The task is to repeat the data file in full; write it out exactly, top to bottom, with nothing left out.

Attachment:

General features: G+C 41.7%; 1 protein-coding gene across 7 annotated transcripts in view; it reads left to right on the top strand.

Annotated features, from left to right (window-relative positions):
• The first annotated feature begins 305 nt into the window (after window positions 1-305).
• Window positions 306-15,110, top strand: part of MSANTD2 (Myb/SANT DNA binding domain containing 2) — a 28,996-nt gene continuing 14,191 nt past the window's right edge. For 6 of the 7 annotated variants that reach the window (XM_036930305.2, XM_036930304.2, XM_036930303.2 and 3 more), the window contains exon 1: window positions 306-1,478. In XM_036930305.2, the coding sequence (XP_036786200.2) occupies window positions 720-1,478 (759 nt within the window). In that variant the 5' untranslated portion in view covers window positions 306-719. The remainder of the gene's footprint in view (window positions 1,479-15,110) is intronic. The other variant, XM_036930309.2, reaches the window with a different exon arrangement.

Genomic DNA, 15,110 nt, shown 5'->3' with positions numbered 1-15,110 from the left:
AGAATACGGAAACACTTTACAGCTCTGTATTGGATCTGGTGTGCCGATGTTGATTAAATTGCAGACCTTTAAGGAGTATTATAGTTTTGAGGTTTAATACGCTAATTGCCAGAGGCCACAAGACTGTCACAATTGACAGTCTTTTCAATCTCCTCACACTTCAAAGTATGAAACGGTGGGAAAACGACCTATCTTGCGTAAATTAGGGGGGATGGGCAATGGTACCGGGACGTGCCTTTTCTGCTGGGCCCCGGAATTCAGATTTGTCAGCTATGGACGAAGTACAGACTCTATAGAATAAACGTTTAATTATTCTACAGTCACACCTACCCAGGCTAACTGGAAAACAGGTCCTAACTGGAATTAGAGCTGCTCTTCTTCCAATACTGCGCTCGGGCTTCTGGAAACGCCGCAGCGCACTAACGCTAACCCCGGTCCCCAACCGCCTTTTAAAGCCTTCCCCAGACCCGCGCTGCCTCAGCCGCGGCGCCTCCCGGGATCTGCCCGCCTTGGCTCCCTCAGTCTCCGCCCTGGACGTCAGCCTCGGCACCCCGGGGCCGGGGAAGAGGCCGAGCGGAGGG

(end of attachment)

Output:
General features: G+C 41.7%; 1 protein-coding gene across 7 annotated transcripts in view; it reads left to right on the top strand.

Annotated features, from left to right (window-relative positions):
• The first annotated feature begins 305 nt into the window (after window positions 1-305).
• Window positions 306-15,110, top strand: part of MSANTD2 (Myb/SANT DNA binding domain containing 2) — a 28,996-nt gene continuing 14,191 nt past the window's right edge. For 6 of the 7 annotated variants that reach the window (XM_036930305.2, XM_036930304.2, XM_036930303.2 and 3 more), the window contains exon 1: window positions 306-1,478. In XM_036930305.2, the coding sequence (XP_036786200.2) occupies window positions 720-1,478 (759 nt within the window). In that variant the 5' untranslated portion in view covers window positions 306-719. The remainder of the gene's footprint in view (window positions 1,479-15,110) is intronic. The other variant, XM_036930309.2, reaches the window with a different exon arrangement.

Genomic DNA, 15,110 nt, shown 5'->3' with positions numbered 1-15,110 from the left:
AGAATACGGAAACACTTTACAGCTCTGTATTGGATCTGGTGTGCCGATGTTGATTAAATTGCAGACCTTTAAGGAGTATTATAGTTTTGAGGTTTAATACGCTAATTGCCAGAGGCCACAAGACTGTCACAATTGACAGTCTTTTCAATCTCCTCACACTTCAAAGTATGAAACGGTGGGAAAACGACCTATCTTGCGTAAATTAGGGGGGATGGGCAATGGTACCGGGACGTGCCTTTTCTGCTGGGCCCCGGAATTCAGATTTGTCAGCTATGGACGAAGTACAGACTCTATAGAATAAACGTTTAATTATTCTACAGTCACACCTACCCAGGCTAACTGGAAAACAGGTCCTAACTGGAATTAGAGCTGCTCTTCTTCCAATACTGCGCTCGGGCTTCTGGAAACGCCGCAGCGCACTAACGCTAACCCCGGTCCCCAACCGCCTTTTAAAGCCTTCCCCAGACCCGCGCTGCCTCAGCCGCGGCGCCTCCCGGGATCTGCCCGCCTTGGCTCCCTCAGTCTCCGCCCTGGACGTCAGCCTCGGCACCCCGGGGCCGGGGAAGAGGCCGAGCGGAGGG